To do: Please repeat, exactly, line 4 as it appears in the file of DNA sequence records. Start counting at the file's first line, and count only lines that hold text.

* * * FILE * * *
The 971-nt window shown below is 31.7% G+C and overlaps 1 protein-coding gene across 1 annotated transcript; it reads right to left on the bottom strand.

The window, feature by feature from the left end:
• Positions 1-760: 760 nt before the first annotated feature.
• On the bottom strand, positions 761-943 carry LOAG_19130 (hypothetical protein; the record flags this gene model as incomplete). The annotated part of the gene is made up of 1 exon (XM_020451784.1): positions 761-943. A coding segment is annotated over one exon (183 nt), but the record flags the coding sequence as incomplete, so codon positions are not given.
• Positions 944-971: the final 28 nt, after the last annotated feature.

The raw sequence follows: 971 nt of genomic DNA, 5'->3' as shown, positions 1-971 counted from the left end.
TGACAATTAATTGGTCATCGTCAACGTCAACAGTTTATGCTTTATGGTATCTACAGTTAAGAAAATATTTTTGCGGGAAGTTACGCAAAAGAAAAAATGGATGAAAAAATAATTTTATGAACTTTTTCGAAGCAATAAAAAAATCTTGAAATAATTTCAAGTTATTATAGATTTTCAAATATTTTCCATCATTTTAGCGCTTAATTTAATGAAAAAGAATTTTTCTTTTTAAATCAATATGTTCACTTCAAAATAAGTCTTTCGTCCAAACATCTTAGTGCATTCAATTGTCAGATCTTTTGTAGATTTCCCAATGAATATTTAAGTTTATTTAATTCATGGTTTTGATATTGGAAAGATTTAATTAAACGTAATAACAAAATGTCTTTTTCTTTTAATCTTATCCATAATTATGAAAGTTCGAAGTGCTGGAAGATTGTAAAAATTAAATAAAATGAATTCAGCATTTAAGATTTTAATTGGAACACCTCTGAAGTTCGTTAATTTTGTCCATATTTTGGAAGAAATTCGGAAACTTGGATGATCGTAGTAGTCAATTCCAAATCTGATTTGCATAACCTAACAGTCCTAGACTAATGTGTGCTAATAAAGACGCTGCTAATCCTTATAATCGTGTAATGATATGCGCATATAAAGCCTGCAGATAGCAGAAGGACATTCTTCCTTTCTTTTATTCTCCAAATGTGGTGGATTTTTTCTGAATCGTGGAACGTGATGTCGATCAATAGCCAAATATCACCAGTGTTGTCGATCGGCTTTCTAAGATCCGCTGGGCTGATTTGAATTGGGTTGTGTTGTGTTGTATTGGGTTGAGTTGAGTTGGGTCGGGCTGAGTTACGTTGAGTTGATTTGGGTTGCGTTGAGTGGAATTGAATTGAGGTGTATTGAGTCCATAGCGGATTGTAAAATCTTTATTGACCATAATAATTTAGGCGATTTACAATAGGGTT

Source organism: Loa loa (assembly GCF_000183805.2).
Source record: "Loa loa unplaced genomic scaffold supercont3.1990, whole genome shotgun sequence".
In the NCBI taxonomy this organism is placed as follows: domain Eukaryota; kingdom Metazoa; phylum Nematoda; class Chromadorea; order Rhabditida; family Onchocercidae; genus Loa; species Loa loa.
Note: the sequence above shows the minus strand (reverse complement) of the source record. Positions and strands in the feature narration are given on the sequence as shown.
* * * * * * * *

• On the bottom strand, positions 761-943 carry LOAG_19130 (hypothetical protein; the record flags this gene model as incomplete). The annotated part of the gene is made up of 1 exon (XM_020451784.1): positions 761-943. A coding segment is annotated over one exon (183 nt), but the record flags the coding sequence as incomplete, so codon positions are not given.